A Wednesday report released by New Jersey’s Election Law Enforcement Commission (ELEC) reported that while Big Six committee spending doubled from 2014 to 2015, it still fell significantly short of previous years dating back to 2007.
According to the report, the two state parties and their affiliated legislative leadership committees raised $8 million in 2015, spent $8.7 million and finished the year with about $1 million in funds. That compares to party spending in 2007 when the Big Six Committees collectively raised about $19.2 million, spent about $23.4 million and were left with a just over half a million at the end of the year. 2015 fundraising was only slightly higher than the approximately $7 million raised in 2012, a year with no statewide election, and was well below the $13.9 million raised in 2013, the previous cycle with state elections.
The ELEC report said that the lack of 2015 spending partly stems from the fact that the Assembly was at the top of the ticket. While it is a statewide election, the Assembly is not as likely to draw voters to polls as higher-profile races like for Senate and Governor. ELEC Executive Director Jeff Brindle said that, despite that factor, a long-term decline of the traditional party fundraising groups is evident.
“It is clear that traditional party fundraising groups continue to be hampered by several factors,” Brindle said. The Executive Director doubled-down on his recommendation that the legislature “take steps to bolster political parties in the face of growing independent spending by special interest groups, stiff limits on contractor contributions and contribution limits on other contributors that have not been inflation adjusted for more than a decade.”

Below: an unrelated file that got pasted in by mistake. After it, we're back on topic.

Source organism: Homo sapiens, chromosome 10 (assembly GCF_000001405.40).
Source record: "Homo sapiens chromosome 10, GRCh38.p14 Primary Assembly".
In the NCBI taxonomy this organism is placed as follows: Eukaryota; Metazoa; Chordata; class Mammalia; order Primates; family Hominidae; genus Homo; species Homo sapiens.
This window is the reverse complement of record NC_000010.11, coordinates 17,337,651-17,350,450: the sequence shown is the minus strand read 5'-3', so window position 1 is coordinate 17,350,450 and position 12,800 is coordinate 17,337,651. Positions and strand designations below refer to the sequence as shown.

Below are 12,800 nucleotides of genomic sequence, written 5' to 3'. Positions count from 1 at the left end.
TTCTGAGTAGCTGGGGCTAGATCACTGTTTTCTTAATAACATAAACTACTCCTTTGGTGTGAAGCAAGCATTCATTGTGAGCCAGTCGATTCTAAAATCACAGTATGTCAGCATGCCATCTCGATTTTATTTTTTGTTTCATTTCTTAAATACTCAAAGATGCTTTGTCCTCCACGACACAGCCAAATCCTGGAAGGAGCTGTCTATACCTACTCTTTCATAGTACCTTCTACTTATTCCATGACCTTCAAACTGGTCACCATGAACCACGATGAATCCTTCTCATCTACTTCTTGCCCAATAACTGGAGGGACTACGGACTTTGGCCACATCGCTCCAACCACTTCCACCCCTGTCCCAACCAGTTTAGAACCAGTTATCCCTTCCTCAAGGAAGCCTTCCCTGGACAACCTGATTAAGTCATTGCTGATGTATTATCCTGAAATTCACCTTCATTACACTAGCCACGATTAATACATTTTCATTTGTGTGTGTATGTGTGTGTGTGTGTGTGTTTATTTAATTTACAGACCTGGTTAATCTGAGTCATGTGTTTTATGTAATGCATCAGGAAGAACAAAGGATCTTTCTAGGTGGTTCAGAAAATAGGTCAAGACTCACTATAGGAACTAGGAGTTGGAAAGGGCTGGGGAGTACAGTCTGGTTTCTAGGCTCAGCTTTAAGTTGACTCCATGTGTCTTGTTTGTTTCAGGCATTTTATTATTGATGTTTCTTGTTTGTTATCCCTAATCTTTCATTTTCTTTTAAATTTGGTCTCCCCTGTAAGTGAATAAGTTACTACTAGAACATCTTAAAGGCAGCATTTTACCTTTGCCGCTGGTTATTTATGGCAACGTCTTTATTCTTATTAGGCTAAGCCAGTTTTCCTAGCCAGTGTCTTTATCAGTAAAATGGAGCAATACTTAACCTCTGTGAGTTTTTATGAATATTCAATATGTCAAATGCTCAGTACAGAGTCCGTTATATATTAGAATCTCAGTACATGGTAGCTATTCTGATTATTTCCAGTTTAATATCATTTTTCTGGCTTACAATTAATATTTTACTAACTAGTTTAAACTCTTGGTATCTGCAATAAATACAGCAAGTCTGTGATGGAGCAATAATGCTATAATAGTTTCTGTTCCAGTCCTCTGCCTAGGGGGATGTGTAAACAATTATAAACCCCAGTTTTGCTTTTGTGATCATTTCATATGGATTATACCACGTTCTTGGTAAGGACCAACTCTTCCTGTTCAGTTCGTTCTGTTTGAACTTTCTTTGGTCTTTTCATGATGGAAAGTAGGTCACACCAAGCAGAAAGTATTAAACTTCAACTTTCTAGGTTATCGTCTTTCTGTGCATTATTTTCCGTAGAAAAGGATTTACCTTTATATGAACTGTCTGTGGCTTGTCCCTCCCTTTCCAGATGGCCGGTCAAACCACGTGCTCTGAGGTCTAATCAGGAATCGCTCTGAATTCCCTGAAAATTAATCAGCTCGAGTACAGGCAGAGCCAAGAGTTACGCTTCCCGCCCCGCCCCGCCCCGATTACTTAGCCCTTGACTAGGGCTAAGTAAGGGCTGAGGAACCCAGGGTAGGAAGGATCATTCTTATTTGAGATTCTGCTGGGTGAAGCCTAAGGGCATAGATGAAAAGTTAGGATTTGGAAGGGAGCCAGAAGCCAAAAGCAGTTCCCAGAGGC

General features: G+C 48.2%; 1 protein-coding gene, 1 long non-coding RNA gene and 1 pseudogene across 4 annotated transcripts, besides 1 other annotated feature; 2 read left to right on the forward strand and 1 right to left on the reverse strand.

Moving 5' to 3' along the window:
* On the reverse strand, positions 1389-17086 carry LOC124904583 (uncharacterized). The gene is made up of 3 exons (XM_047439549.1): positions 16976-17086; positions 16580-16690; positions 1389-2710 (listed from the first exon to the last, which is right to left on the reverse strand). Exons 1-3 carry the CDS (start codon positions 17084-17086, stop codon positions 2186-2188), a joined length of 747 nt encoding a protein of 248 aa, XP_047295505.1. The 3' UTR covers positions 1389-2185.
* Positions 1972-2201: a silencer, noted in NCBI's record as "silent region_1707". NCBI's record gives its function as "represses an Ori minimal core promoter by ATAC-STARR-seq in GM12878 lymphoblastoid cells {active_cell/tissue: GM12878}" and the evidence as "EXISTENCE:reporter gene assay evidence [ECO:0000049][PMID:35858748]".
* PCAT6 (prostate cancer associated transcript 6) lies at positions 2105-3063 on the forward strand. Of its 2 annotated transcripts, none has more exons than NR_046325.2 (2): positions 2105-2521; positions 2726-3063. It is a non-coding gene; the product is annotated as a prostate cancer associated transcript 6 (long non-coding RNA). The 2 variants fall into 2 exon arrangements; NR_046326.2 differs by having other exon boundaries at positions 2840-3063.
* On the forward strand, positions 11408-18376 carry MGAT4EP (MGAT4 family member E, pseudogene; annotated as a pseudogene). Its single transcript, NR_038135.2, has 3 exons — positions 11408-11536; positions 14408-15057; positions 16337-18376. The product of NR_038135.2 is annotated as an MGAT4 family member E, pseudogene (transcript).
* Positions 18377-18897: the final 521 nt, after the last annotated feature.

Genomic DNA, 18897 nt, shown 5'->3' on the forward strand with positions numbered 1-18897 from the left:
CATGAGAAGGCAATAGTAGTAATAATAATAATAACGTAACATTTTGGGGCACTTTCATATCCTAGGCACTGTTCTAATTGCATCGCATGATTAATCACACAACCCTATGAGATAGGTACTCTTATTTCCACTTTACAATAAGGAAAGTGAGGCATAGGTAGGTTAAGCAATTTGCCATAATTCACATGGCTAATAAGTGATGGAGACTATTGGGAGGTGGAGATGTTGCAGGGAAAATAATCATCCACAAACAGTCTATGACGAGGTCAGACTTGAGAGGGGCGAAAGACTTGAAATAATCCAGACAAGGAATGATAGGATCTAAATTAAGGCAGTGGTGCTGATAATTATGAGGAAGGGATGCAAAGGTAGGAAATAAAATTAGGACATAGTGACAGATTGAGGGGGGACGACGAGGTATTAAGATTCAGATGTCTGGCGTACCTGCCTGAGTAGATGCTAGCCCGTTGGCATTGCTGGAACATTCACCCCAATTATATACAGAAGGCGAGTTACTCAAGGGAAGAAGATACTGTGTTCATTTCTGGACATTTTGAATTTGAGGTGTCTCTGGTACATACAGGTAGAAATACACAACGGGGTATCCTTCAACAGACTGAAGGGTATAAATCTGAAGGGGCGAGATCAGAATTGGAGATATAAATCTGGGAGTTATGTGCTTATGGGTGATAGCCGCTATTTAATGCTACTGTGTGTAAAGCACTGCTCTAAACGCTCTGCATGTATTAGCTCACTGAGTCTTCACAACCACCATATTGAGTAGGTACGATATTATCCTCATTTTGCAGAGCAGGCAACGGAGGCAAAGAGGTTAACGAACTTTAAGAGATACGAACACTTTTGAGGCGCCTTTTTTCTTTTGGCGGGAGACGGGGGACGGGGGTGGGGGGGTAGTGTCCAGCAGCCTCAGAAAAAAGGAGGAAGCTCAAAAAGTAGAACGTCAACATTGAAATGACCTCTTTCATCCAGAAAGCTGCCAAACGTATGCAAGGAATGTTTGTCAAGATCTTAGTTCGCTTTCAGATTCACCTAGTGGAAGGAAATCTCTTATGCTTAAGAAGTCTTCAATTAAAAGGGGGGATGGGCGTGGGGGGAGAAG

According to the report, special interest groups like Political Action Committees (PACs) have outspent party groups in three of the past five election cycles. The report claims that, prior to 2007, those groups were routing money through the traditional committees. Since 2002, federal laws and court cases have provided increased incentive for PACs and other special interest groups to spend money directly on elections, rather than routing it through traditional party channels.
“This is a case of the tail increasingly wagging the dog,” Brindle said. “It used to be that state elections mostly were financed by party and candidate committees with direct support from special interest groups.”
In the report, Brindle also recommends “requiring independent groups to follow the same disclosure rules as parties and candidates, simplifying the state’s pay-to-play restrictions on contractors while extending the rules to PACs, allowing contractors to give more to parties and candidates, and applying inflation adjustments to contribution limits that apply to other donors.” Brindle thinks that making these changes can help party groups avoid irrelevancy.
In 2015, the Big Six’s $8.6 million in spending was dwarfed by the $11.6 spent by special interest groups. In 2013, when the governor the senate and the assembly were on the ballot, the disparity is even greater. In that year, Big Six spent $14.7 million while independent groups spent $38.9 million.